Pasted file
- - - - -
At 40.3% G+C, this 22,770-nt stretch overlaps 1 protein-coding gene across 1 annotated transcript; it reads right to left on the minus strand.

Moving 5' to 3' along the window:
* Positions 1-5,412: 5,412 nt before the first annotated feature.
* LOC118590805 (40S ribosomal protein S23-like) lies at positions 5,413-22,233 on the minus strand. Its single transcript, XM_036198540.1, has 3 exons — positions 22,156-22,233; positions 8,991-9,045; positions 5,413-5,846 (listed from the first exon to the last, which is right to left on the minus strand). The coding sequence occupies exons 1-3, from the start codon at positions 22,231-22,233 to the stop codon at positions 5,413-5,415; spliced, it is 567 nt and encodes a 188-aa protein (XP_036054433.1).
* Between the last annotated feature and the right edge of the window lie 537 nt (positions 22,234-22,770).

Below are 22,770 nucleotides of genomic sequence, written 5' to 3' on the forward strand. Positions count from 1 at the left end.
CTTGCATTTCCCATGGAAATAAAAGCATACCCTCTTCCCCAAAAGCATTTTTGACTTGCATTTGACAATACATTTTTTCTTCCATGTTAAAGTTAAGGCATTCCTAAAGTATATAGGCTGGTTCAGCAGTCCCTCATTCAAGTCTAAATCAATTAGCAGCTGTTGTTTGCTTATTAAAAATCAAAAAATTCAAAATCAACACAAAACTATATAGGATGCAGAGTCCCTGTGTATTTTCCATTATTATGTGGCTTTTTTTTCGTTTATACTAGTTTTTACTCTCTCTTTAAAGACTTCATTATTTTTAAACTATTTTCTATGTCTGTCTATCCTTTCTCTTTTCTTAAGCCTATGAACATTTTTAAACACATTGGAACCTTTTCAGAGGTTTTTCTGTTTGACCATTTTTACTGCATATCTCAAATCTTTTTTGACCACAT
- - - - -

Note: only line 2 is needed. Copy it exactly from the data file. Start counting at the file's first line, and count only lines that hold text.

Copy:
Moving 5' to 3' along the window: